One of Armando Ravasini’s first locomotives was a model of the Italian Ansaldo 2-B-B-2 (i.e. 4-4-4-4 ) electric locomotive class FS E.428. Built in the late 1930s, early 1940s by the company Ansaldo, the prototypes were huge, heavy locomotives intended for fast service on the Italian State Railways’ new electrified lines.

The Elettren model of the FS E.428 follows suit and is also large and heavy. Over the last 63 years Elettren has produced this engine in various liveries and with one or two motors. These neat, streamlined electric locomotives can still be ordered today!

An Elettren electric FS 428


A prototype FS E.428

Armando Ravasini’s second locomotive was a model of the Italian 4-6-2 steam locomotive class FS 691. Thirty-three of these large steam locomotives were created around 1930 and used for fast passenger service out of Milan to Venice, Bologna, and Domodossola on the Italian-Swiss boarder. Only one of these sleek steam locomotives exists today, No. 691,022 and is preserved at the Museum of Science and Technology in Milan, Italy.

The Elettren FS 691 Pacific is a large, impressive model steam locomotive. Today it is considered a transitional locomotive in the developmental history of toy trains as the locomotive represents a significant step up in the detail that was applied to model locomotives. Allen Levy stated that “The Elettren Pacific was the inspiration for the ACE A4” in his book “Brilliantly Old Fashioned, the Story of Ace O Gauge Trains” (The A4, such as the Mallard, was ACE Trains’ first large engine and represented a quantum leap in the effort and technology necessary for ACE to produce the locomotive.)

Incorporating a large number of metal castings such as the Westinghouse type steam pump (used for the compressed air brake system) on the front of the locomotive, pressure gauges, valves, and firebox doors that opened and closed in the engineer’s cab, the Elettren locomotive achieved a level of detail not previously seen on ready-to-run tinplate locomotives. Lionel’s famous pre-war Hudson, for example was noted for the detail it used. But where Lionel employed diecast detail, such as the piping on the engine, Elettren used externally applied wire and rod to represent the locomotive’s piping. One might say that MTH took this approach of added detail through many castings to its next level with their beautiful Chapelon Pacific 231E delivered in 2009.

The beautiful Elettren FS 691 Pacific

Steam locomotive details

In addition to the Pacific FS 691, Elettren also produced a 2-8-2 Mikado, the FS 746 class locomotive which was very similar in appearance to the Pacific. Unfortunately neither of these detailed locomotives are produced any more but they both have been appearing at the major toy train auction sites. Expect to pay a couple thousand dollars for one of these treasures.

Elettren concentrated on passenger coaches and produced only a very few freight wagons. All the wagons were fairly large wagons with four or even six axles and employed both stamped sheet metal and diecast construction but detail was an important feature of these wagons as well. The Elettren freight wagons, non of which are produced today, are listed below:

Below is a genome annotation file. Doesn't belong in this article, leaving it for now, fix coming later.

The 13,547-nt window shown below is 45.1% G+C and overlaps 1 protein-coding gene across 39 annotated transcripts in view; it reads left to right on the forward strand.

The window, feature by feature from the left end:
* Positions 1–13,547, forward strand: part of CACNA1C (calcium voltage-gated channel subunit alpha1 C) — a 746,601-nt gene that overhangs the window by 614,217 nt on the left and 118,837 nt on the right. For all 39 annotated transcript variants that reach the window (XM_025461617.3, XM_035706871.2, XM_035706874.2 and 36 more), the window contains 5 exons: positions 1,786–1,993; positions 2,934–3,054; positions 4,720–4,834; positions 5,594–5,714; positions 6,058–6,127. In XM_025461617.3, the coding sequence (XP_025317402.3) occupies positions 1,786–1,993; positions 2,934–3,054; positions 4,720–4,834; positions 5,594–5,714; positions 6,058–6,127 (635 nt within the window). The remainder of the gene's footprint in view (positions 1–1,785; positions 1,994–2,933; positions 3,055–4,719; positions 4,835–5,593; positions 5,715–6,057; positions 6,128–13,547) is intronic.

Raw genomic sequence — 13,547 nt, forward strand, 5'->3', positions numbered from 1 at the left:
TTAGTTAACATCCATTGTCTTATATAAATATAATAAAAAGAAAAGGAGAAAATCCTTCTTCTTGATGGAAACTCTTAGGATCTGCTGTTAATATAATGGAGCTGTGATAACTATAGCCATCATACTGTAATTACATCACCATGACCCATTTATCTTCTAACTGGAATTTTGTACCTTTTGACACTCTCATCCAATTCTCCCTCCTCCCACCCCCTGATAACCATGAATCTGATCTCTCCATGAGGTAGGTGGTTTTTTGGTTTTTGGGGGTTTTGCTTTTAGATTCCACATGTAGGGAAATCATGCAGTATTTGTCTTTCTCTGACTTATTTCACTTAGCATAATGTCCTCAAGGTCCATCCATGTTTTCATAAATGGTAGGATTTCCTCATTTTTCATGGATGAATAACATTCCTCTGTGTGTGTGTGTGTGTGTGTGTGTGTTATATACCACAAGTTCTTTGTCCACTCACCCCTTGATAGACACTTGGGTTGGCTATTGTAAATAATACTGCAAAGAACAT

5 - four axle Tank Wagons in Shell, BP, Esso, Standard, & Standard-Esso liveries
1 - four axle Open Goods wagon
1 - four axle Flat Wagon with stanchions
1 - six axle Stake Wagon with stanchions
1 - four axle Flat Wagon with three cable reels
2 - six axle Transformer Wagons

The six axle transformer wagons (originally produced in green and subsequently in brown liveries) are unique models in the world of toy trains. I have not seen such a wagon produced by any other toy train manufacturer. Representing mobile power substations used by the Italian State Railways for work on their electrified system, with insulators, radiators, transformers, and personnel cabins, one wonders if the Ravasinis made this wagon in order to inject their love of detail into the freight wagon series.

A tinplate Stake Wagon and Shell Tank Wagon

Elettren’s tinplate ‘Transformer’ Wagon.

 

All of these fine scale and tinplate trains can be ordered directly from Elettren. The website has contact details.

What does the future hold for Elettren tinplate trains? Maurizio Ravasini expects tinplate products will continue to represent about 20% of Elettren’s range. Significantly, he notes that “in the future we like to continue our tradition of tin plate with some new models.” An exciting possibility is a new steam locomotive!

A Short Summary and Acknowledgements

ETS, Deák, Zanka, Merkur, and Elettren all produce 3-rail, ready-to-run, 0 gauge tinplate trains. The fan of European continental trains does have a good range of products to choose from today. With the expected arrival of the new Darstaed coaches and the new MTH continental locomotives in 2010 it looks like the range of products available will be expanded in the future.

I want to thank ETS, Zanka, and Elettren for the use of images of their products from their websites and the additional photos they provided for this article. I also want to thank Gustav Taus of ETS for taking the time to talk to me at the York TCA meets while also demonstrating his products to interested customers. A special thanks also to Maurizio Ravasini for entertaining an international phone call and providing an interesting discussion of Elettren trains. Finally I need to thank my friend Robert Schreyer who always is willing to help me keep my facts straight.

Do you collect and/or operate European 3-rail trains? If so, I'd like to hear about your interest. Write me at bfbooth@cox.net